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Douglas Fairbanks

Oops. a quick P.S to my comment: the "under 5 minutes" clearly applies to non-bartenders working understandably at a leisurely pace. But the drinks are pretty simple and if it takes a bartender even twenty seconds to make, he should start thinking of another line of work.

Mar 10, 2008
willkiestevens in Recipes

Douglas Fairbanks

The Doug Fairbanks Sr. cocktail sounds worth tasting, though not a big fan of gin. I was a bartender for thirty-years plus, having only recently abandoned ship, and so I have a couple questions and/or remarks: while apricot brandy and sweet vermouth are obviously both "sweet," they're not compatible substitutes for each other: use apricot brandy, no matter the amount, you have an enirely different cocktail deserving another name. How 'bout calling one of them Doug Fairbank's JR.?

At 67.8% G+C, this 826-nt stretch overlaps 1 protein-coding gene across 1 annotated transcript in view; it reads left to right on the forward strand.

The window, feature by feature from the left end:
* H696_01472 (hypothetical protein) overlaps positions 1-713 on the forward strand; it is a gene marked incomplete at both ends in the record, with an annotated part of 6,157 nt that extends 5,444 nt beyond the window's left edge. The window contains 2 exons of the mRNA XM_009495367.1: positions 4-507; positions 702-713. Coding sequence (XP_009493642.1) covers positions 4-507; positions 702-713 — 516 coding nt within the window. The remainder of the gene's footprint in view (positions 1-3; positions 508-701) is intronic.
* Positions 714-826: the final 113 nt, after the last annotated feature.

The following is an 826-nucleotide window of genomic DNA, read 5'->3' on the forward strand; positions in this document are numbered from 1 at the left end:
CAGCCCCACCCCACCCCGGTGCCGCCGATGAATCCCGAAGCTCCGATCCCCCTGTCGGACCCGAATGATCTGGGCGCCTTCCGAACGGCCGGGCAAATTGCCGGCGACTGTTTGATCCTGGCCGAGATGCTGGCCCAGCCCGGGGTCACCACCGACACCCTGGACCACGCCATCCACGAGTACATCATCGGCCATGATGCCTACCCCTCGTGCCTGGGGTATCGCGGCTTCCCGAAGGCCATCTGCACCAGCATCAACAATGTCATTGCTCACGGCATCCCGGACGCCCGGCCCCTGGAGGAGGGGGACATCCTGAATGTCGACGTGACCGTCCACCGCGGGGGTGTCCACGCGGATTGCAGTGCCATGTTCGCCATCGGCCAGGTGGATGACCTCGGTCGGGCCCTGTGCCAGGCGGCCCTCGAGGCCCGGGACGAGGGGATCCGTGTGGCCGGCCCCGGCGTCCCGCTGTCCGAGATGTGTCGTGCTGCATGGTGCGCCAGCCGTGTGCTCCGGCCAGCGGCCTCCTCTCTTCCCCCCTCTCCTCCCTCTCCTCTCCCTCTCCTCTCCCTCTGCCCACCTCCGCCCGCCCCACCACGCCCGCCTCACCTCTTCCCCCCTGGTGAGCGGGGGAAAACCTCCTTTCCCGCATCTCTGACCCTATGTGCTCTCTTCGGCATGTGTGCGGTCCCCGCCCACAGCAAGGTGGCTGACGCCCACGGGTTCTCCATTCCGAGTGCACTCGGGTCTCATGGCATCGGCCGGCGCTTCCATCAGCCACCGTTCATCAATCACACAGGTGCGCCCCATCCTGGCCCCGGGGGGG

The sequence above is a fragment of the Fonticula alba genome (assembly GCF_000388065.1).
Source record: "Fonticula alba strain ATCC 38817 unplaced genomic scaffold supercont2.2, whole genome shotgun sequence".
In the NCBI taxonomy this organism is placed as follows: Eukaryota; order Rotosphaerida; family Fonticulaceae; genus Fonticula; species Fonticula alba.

Mae West's famous remark about feeling like an olive in a dry martini is very funny on the face of it. However,whether a martini is dry or "wet" has nothing to do with the live, but refers to the use of vermouth. In the old days, the ratio was something like 5-1, but for at least the last twenty years bartender's have been waving the vermouth over the gin (or vodka) or throwing in a quick splash, or doing an
"in and out" -- the vermouth is swirled until it "coats" the inside of the glass; then the vermouth is tossed and the chilled gin (or vodka) poured in, theoretically absorbing the subtle taste of the vermouth.

And while I'm at it, it's time to get rid of that lousy, dreary pimento stuffed olive when you think of the vast selection of olives available to us now. I'm all for tradition, but I'll take my martini (vodka, please) with a big cherry pepper.

Mar 10, 2008
willkiestevens in Recipes